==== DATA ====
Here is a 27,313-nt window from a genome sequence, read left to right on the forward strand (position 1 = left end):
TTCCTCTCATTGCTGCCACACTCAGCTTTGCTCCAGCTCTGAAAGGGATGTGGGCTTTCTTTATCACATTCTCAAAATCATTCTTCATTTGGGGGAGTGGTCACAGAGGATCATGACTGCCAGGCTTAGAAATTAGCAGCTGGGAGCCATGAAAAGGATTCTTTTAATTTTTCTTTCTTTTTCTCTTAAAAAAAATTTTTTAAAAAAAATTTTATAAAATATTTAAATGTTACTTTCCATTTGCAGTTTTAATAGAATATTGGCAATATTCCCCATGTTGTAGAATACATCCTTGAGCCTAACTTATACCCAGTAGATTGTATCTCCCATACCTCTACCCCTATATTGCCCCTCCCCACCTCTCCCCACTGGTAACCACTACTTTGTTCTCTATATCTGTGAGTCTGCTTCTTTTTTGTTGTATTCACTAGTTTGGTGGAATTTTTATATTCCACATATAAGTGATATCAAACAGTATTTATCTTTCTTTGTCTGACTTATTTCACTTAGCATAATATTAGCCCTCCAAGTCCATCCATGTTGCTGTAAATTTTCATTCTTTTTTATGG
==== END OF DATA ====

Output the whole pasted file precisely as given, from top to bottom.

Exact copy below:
Here is a 27,313-nt window from a genome sequence, read left to right on the forward strand (position 1 = left end):
TTCCTCTCATTGCTGCCACACTCAGCTTTGCTCCAGCTCTGAAAGGGATGTGGGCTTTCTTTATCACATTCTCAAAATCATTCTTCATTTGGGGGAGTGGTCACAGAGGATCATGACTGCCAGGCTTAGAAATTAGCAGCTGGGAGCCATGAAAAGGATTCTTTTAATTTTTCTTTCTTTTTCTCTTAAAAAAAATTTTTTAAAAAAAATTTTATAAAATATTTAAATGTTACTTTCCATTTGCAGTTTTAATAGAATATTGGCAATATTCCCCATGTTGTAGAATACATCCTTGAGCCTAACTTATACCCAGTAGATTGTATCTCCCATACCTCTACCCCTATATTGCCCCTCCCCACCTCTCCCCACTGGTAACCACTACTTTGTTCTCTATATCTGTGAGTCTGCTTCTTTTTTGTTGTATTCACTAGTTTGGTGGAATTTTTATATTCCACATATAAGTGATATCAAACAGTATTTATCTTTCTTTGTCTGACTTATTTCACTTAGCATAATATTAGCCCTCCAAGTCCATCCATGTTGCTGTAAATTTTCATTCTTTTTTATGG